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George Washington (David Gordon Green) 2000

    George Washington is the best American film of 2000. Shot stunningly in wide screen (more importantly it's shot with an understanding of how to use that screen real estate), the film was famously described as Gummo as directed by Terrance Malick ... but Malick was never this willing to celebrate his characters' emotions, and the relative aimlessness of Gummo is replaced with a plot that manages to do what the way-overrated Unbreakable attempted and failed. To say more about the film's plot would spoil it, I think, and I don't think this is a film that should be spoiled.

    The film is filled with hypnotic, dreamlike images. It's lovely.  A stunningly assured directorial debut, the film is absolutely lyrical in beauty, which makes the fact that it was directed by a first timer all the more impressive. Perhaps it is precisely because this is the director's first feature that he is able to create such a wonderful sense of innocence. Green gets remarkable performances out of a cast that is almost entirely comprised of amateurs (and most of the large parts are filled by children.) The film is not afraid to make squalor look beautiful, and one gets the impression that by making the film look as good as he does, the filmmaker wants us to not judge the film based on its surroundings, but to rather look at the universal applications of its themes. That the film manages so to say so much, and remains filled with warmth makes it feel like an aberration among American films.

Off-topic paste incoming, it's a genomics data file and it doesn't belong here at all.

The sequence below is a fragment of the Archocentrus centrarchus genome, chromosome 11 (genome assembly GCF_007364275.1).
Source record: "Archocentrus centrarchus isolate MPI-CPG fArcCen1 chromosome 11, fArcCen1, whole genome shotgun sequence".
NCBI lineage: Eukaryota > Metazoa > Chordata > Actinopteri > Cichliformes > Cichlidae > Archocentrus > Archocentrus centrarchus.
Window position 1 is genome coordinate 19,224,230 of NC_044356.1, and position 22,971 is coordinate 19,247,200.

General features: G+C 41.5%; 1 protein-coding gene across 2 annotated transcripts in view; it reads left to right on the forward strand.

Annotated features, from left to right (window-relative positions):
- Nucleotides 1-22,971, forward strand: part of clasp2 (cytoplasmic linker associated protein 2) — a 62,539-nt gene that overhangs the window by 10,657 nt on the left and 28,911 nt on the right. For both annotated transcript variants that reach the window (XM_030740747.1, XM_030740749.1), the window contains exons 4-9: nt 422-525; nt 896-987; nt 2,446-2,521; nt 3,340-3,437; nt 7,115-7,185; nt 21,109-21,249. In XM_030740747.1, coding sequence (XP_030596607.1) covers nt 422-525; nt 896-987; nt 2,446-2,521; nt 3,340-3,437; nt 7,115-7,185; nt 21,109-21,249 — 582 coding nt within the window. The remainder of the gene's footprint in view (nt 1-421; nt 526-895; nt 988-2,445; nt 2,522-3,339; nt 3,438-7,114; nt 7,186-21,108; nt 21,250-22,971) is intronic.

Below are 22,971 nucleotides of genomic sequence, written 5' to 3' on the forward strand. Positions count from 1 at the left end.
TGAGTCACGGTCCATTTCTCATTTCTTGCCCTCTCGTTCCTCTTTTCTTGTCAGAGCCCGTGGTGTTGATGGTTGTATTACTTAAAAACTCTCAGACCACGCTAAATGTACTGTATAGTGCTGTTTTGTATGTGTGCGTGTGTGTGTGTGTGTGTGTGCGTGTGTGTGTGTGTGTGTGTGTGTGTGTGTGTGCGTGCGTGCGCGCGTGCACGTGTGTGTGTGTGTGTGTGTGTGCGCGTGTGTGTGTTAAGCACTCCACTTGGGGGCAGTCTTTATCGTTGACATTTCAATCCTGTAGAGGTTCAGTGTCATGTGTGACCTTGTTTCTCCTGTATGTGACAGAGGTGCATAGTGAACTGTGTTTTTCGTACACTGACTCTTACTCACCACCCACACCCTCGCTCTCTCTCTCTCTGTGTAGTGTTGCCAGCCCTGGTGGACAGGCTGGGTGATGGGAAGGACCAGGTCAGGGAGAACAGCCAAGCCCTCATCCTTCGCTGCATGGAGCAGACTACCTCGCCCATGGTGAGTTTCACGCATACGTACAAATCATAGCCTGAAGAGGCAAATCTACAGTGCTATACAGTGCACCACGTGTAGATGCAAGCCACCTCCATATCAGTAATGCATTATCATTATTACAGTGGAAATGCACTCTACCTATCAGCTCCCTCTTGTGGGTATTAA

It's an epic 90 minutes long, and completely creates a world to immerse us in. As an exercise in establishing mood, it is almost peerless. The film's narration, done by a 12 year old girl,  is one of the best uses of narration that I've ever seen in a film. When the one child says "I hope you  live forever," we're hearing an expression of love from someone too young to really know what love is. This is a distillation of love into its purest form. By viewing a group of characters that are equally afraid to grow up or be called children, we come to understand a world that cannot be fully explained even by its residents. By defining the dreams and aspirations of the people that populate it, this masterpiece beautifully manages to create a real-world superhero that we can believe in too.


**** - Masterpiece

September, 2001

Jeremy Heilman